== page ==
Horror films, to me, fall into the category of most genre films - sci-fi, horror, mob films (something I know very well, and which I will explore at some length in good time), etc. They tend to become more about the gadgetry of film-making, whether it be special f/x, blood, props, etc. Acting tends to take a back seat, as does craftsmanship like cinematography. Surely, in the hands of masters like Scorcese or Tim Burton, this is not the case.
That was not Regenerated Man.
We were very much about the SFX make-up of the deformed doctor, a really pleasant actor named Arthur Lundquist. Don't take the lead in a film where you will spend as much time in the make-up chair as you will on camera unless you're a trooper, and Arthur was.
I came on after the film had started as production manager - nothing new for me at this point. The producers expected that if they were going to have to pay me - and none of us was getting paid well - I better show them where I was saving them money.
The "money" people on this film weren't movie people - one of the biggest contributors owned a deli that was additionally providing the food for set. It took a great deal of prodding to get them to understand that cold cuts is not an acceptable lunch for crew.
For up-and-coming filmmakers let me make this clear - an acceptable lunch is a hot meal. It's the least your cast and crew deserves. There also needs to be a vegetarian alternative - and that should not just be pasta every day.
It can sometimes be a struggle to get film caterers, who understand how to do this, to service small crews on low budgets. That means often being creative with other meal sources - restaurants and delis who think of catering as big parties and not the way crews work.
On at least two occasions, I had very good experiences with friends or parents of the director providing the catering - in both cases, they cared, they listened, they responded to suggestions and corrections.
These guys - not so much.
Two of the producers were also playing small parts as thugs in the movie, and if they understood such things, there would have been a lot of sense-memory they could have brought to their parts.
They were the type of producers who loved the title, but thought that paying people meant you owned them, and resented every penny they had to spend. I got into a number of heated arguments about the catering and their thoughts on my crew.
JR is the only reason I remained - I wouldn't quit and leave him, and the producers wouldn't fire me because they know JR would have pulled the crew.
Throughout Conrad's work, the nature of honor is examined. In the film adaptation of Lord Jim - absolutely one of my five favorite movies of all time - a sailor who was on a ship where the crew abandoned the passengers - tries to earn back his honor on his own scale. He finds himself on an island where he helps rid the locals of a thieves who are robbing and abusing them.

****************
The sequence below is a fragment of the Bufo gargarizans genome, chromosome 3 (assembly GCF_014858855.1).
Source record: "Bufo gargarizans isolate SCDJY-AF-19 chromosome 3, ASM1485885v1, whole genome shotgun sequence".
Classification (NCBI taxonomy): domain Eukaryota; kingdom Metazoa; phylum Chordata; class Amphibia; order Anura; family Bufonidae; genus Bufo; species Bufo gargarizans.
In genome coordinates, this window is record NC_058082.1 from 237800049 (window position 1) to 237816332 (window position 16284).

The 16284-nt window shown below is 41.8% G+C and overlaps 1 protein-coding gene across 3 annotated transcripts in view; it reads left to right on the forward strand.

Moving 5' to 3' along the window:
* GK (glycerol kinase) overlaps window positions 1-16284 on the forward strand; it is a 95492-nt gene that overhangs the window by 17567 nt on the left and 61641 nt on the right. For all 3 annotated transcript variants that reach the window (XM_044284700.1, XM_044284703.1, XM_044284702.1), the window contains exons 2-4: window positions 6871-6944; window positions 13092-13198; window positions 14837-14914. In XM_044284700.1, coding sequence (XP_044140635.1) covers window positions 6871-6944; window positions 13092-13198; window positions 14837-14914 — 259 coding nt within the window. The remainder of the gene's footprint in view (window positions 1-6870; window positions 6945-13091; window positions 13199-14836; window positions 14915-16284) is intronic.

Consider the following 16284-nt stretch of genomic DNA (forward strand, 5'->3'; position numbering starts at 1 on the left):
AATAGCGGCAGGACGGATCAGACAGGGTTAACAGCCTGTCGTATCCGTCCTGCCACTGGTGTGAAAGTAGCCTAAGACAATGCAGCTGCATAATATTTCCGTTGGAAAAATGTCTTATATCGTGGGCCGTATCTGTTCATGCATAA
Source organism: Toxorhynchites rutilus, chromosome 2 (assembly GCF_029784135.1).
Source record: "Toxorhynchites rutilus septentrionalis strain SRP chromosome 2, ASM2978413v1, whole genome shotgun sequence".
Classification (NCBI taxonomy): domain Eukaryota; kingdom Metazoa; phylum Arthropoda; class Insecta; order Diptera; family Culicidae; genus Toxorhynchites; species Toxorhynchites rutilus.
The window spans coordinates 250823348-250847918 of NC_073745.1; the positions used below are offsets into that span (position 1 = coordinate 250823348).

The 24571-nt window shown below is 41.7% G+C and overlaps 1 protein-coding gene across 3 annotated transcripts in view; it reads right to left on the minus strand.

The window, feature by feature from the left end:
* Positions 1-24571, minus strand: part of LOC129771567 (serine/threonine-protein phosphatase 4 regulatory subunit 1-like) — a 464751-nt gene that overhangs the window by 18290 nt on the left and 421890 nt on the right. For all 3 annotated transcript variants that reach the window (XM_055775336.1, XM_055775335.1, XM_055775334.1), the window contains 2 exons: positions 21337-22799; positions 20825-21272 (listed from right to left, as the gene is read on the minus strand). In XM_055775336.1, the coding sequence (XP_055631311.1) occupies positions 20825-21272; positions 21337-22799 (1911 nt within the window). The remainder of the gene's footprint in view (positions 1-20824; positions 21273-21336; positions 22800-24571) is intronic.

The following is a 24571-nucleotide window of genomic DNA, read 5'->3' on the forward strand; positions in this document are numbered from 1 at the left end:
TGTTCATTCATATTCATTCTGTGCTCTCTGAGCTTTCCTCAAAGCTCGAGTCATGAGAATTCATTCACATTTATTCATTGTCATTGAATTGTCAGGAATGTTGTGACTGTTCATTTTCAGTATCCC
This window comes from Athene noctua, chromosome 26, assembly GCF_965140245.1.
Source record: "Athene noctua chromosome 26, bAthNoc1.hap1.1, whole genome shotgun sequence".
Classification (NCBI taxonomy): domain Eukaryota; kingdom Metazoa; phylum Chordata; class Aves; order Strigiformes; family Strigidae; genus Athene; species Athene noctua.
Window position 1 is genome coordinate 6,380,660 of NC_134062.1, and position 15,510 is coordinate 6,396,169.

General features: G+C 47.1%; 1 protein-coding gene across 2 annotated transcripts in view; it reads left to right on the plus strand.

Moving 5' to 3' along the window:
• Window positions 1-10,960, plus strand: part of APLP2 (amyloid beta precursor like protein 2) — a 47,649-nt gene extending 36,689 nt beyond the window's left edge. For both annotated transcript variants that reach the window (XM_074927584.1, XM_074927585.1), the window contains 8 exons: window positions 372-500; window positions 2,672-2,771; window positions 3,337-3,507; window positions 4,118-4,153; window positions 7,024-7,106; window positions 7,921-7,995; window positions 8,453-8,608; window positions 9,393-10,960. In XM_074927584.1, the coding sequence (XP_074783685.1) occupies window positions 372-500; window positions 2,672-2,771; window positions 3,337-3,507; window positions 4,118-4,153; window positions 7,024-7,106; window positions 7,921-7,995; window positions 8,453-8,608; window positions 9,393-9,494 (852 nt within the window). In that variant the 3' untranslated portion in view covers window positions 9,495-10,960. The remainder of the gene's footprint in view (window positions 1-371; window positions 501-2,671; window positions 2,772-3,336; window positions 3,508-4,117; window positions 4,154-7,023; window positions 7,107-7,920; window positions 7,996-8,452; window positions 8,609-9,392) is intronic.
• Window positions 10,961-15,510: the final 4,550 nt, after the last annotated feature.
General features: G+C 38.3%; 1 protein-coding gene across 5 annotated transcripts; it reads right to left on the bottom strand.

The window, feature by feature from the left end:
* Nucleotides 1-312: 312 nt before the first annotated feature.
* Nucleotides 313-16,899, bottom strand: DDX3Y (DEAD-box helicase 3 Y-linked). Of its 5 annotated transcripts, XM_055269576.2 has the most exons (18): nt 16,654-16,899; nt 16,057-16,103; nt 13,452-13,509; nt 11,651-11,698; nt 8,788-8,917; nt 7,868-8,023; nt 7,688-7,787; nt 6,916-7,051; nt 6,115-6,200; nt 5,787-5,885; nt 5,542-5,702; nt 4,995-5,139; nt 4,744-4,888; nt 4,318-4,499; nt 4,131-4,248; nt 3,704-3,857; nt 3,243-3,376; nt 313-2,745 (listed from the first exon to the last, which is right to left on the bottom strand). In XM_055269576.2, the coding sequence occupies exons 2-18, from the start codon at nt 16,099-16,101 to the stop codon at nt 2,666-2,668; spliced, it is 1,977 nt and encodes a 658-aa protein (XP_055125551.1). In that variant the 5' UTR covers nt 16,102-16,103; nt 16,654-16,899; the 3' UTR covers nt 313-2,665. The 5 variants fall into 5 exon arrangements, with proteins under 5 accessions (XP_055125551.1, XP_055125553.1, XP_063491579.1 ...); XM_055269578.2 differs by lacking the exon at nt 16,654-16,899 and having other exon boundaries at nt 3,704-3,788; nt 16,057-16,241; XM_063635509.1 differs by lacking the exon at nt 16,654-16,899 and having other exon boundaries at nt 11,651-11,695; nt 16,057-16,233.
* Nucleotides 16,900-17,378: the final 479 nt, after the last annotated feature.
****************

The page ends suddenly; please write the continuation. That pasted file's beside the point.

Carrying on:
He marries the daughter of a high-ranking official of the locals. When they capture one of the thieves, he makes the decision to let him go, and says if he is wrong, he will pay with his life. The thief does try to return with others, and while they repel the robbers, the son of the official is killed. That night, the official makes Jim an offer - leave that night, and he will make no attempt to follow him. If he is still there in the morning, the official will be forced to have Jim honor his word and be executed.
Jim stays. For him, running - again - is not an option. He dies with his honor restored.
There is little heroic about production managing, but I feel just bringing the film in on time and budget is only the basics - you owe it to the producers to make the best movie possible - maybe even better than they deserve or would have thought.
This was the only time in my career where I abandoned that creed. I was so appalled by these people that my only concern was finishing the movie on time and on budget and moving on. I specifically remember a funny incident with JR.
JR was lighting the set with Jeffrey, our gaffer. Now, JR was not a DP you had to rush - he rushed himself. He would work to help get the lighting done himself. At one point, I asked what the delay was.
"I'm just need to add a few touches to get the look (the director) wants."
"But are we basically lit? I mean, it would look ok, right?"
""Well, yeah, but it doesn't ...."
"JR, I dont care. I'm tired of these guys complaining about how much they're spending and how the crew doesn't work hard enough. If you've got a key light, shoot the damn scene."
JR understood, and we hurried the lighting.
When the film was done, I asked my name not be in the credits. What is funny is that it later became a cult classic. I take no credit for that.
Genre films can be trashy, but they can also be a lot more, and my next experience with a genre film was a mob film, one of many I would go on to do, with a better plot, better actors, and a great producer/director team.